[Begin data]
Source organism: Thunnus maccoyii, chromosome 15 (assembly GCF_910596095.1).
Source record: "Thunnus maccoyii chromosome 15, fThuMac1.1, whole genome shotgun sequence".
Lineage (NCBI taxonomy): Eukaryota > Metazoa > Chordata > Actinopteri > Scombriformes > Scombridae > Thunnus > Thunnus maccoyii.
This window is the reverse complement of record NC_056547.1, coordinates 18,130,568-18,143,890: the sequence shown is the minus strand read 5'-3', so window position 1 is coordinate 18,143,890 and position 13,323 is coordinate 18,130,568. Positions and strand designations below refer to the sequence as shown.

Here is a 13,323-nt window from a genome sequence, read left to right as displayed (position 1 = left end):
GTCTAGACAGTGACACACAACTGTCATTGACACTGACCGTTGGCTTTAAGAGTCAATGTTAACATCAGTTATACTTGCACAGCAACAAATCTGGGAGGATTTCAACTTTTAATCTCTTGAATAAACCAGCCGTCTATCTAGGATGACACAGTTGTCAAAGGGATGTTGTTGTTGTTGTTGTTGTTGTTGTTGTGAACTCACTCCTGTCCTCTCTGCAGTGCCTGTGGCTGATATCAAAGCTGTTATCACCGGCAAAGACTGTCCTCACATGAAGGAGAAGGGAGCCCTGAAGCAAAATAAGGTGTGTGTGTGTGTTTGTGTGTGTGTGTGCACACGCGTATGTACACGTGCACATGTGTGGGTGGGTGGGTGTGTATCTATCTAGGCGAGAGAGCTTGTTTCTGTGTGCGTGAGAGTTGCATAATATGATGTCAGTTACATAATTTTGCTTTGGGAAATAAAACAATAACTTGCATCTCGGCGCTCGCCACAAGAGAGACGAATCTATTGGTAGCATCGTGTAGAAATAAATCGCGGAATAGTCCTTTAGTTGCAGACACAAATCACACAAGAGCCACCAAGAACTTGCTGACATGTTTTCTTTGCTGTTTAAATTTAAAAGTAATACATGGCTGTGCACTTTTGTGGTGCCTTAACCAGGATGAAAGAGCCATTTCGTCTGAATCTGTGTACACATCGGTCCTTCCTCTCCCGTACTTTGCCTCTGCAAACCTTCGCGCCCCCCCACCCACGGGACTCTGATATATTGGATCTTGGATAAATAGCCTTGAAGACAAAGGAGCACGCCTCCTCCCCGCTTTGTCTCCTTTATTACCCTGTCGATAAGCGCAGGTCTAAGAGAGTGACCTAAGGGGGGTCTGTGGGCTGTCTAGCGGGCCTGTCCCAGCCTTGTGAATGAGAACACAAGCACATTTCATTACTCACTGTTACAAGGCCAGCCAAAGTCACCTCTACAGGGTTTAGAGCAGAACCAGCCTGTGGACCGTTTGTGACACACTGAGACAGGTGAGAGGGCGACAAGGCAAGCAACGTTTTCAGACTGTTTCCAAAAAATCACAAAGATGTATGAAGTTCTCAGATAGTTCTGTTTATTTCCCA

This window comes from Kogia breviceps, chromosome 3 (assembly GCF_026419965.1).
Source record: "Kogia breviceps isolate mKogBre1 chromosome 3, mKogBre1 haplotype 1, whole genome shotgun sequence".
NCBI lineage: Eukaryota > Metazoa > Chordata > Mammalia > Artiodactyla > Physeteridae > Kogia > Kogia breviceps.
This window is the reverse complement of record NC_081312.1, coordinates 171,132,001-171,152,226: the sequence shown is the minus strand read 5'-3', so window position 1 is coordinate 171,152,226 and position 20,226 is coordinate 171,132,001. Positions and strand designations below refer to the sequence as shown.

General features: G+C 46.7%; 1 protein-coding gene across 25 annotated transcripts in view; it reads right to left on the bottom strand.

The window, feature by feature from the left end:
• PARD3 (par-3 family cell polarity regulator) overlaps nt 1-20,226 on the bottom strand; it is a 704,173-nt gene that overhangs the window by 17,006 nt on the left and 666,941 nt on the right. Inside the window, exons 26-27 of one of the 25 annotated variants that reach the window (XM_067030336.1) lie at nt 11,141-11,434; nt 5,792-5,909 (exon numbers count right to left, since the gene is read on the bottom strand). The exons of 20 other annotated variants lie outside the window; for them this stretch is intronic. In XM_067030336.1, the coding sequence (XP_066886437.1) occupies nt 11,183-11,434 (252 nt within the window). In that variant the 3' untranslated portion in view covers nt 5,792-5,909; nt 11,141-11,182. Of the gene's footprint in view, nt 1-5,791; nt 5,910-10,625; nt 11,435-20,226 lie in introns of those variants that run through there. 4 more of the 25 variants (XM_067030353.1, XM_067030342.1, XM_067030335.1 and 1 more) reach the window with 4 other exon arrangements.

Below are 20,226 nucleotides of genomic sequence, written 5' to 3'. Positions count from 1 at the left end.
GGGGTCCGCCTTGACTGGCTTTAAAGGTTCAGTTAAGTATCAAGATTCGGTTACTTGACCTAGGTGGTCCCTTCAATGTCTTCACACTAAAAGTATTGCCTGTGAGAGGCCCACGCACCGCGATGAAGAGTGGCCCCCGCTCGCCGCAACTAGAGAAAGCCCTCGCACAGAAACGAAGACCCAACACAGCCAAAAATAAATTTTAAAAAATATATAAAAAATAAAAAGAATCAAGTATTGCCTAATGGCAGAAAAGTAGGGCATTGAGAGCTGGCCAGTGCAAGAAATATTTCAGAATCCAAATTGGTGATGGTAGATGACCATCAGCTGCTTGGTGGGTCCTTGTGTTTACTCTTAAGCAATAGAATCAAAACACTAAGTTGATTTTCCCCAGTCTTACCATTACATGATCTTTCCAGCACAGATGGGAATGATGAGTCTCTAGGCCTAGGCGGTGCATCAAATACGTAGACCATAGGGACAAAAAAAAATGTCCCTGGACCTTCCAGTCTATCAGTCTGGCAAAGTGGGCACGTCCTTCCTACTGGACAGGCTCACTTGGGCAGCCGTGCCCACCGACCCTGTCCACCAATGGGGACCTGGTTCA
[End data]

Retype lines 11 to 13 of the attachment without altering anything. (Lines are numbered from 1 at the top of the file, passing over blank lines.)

General features: G+C 46.7%; 1 protein-coding gene across 25 annotated transcripts in view; it reads right to left on the bottom strand.

The window, feature by feature from the left end:
• PARD3 (par-3 family cell polarity regulator) overlaps nt 1-20,226 on the bottom strand; it is a 704,173-nt gene that overhangs the window by 17,006 nt on the left and 666,941 nt on the right. Inside the window, exons 26-27 of one of the 25 annotated variants that reach the window (XM_067030336.1) lie at nt 11,141-11,434; nt 5,792-5,909 (exon numbers count right to left, since the gene is read on the bottom strand). The exons of 20 other annotated variants lie outside the window; for them this stretch is intronic. In XM_067030336.1, the coding sequence (XP_066886437.1) occupies nt 11,183-11,434 (252 nt within the window). In that variant the 3' untranslated portion in view covers nt 5,792-5,909; nt 11,141-11,182. Of the gene's footprint in view, nt 1-5,791; nt 5,910-10,625; nt 11,435-20,226 lie in introns of those variants that run through there. 4 more of the 25 variants (XM_067030353.1, XM_067030342.1, XM_067030335.1 and 1 more) reach the window with 4 other exon arrangements.